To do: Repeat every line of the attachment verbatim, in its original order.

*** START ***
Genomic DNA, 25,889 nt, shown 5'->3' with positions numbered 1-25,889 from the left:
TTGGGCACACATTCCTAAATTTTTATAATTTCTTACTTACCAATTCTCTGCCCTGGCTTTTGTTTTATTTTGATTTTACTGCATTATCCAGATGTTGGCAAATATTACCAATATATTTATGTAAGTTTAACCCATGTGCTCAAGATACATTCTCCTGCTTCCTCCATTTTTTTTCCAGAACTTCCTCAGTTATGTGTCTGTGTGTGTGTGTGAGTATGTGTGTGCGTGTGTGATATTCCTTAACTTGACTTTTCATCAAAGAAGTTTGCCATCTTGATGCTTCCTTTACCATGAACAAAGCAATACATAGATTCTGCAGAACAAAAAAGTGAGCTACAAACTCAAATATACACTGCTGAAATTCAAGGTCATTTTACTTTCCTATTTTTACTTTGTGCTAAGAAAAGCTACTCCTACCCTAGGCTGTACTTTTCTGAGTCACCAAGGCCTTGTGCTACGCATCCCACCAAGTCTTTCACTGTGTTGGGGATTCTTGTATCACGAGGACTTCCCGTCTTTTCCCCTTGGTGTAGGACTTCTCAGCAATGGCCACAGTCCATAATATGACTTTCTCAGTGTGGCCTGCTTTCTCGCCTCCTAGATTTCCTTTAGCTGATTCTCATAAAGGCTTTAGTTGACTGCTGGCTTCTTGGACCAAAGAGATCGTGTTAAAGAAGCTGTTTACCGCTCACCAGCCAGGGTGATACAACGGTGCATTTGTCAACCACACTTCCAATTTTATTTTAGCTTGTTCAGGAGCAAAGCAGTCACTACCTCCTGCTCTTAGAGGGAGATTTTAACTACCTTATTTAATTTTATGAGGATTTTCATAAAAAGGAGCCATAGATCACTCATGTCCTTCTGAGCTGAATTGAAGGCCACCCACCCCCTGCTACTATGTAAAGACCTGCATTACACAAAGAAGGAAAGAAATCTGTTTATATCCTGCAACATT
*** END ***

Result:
Genomic DNA, 25,889 nt, shown 5'->3' with positions numbered 1-25,889 from the left:
TTGGGCACACATTCCTAAATTTTTATAATTTCTTACTTACCAATTCTCTGCCCTGGCTTTTGTTTTATTTTGATTTTACTGCATTATCCAGATGTTGGCAAATATTACCAATATATTTATGTAAGTTTAACCCATGTGCTCAAGATACATTCTCCTGCTTCCTCCATTTTTTTTCCAGAACTTCCTCAGTTATGTGTCTGTGTGTGTGTGTGAGTATGTGTGTGCGTGTGTGATATTCCTTAACTTGACTTTTCATCAAAGAAGTTTGCCATCTTGATGCTTCCTTTACCATGAACAAAGCAATACATAGATTCTGCAGAACAAAAAAGTGAGCTACAAACTCAAATATACACTGCTGAAATTCAAGGTCATTTTACTTTCCTATTTTTACTTTGTGCTAAGAAAAGCTACTCCTACCCTAGGCTGTACTTTTCTGAGTCACCAAGGCCTTGTGCTACGCATCCCACCAAGTCTTTCACTGTGTTGGGGATTCTTGTATCACGAGGACTTCCCGTCTTTTCCCCTTGGTGTAGGACTTCTCAGCAATGGCCACAGTCCATAATATGACTTTCTCAGTGTGGCCTGCTTTCTCGCCTCCTAGATTTCCTTTAGCTGATTCTCATAAAGGCTTTAGTTGACTGCTGGCTTCTTGGACCAAAGAGATCGTGTTAAAGAAGCTGTTTACCGCTCACCAGCCAGGGTGATACAACGGTGCATTTGTCAACCACACTTCCAATTTTATTTTAGCTTGTTCAGGAGCAAAGCAGTCACTACCTCCTGCTCTTAGAGGGAGATTTTAACTACCTTATTTAATTTTATGAGGATTTTCATAAAAAGGAGCCATAGATCACTCATGTCCTTCTGAGCTGAATTGAAGGCCACCCACCCCCTGCTACTATGTAAAGACCTGCATTACACAAAGAAGGAAAGAAATCTGTTTATATCCTGCAACATT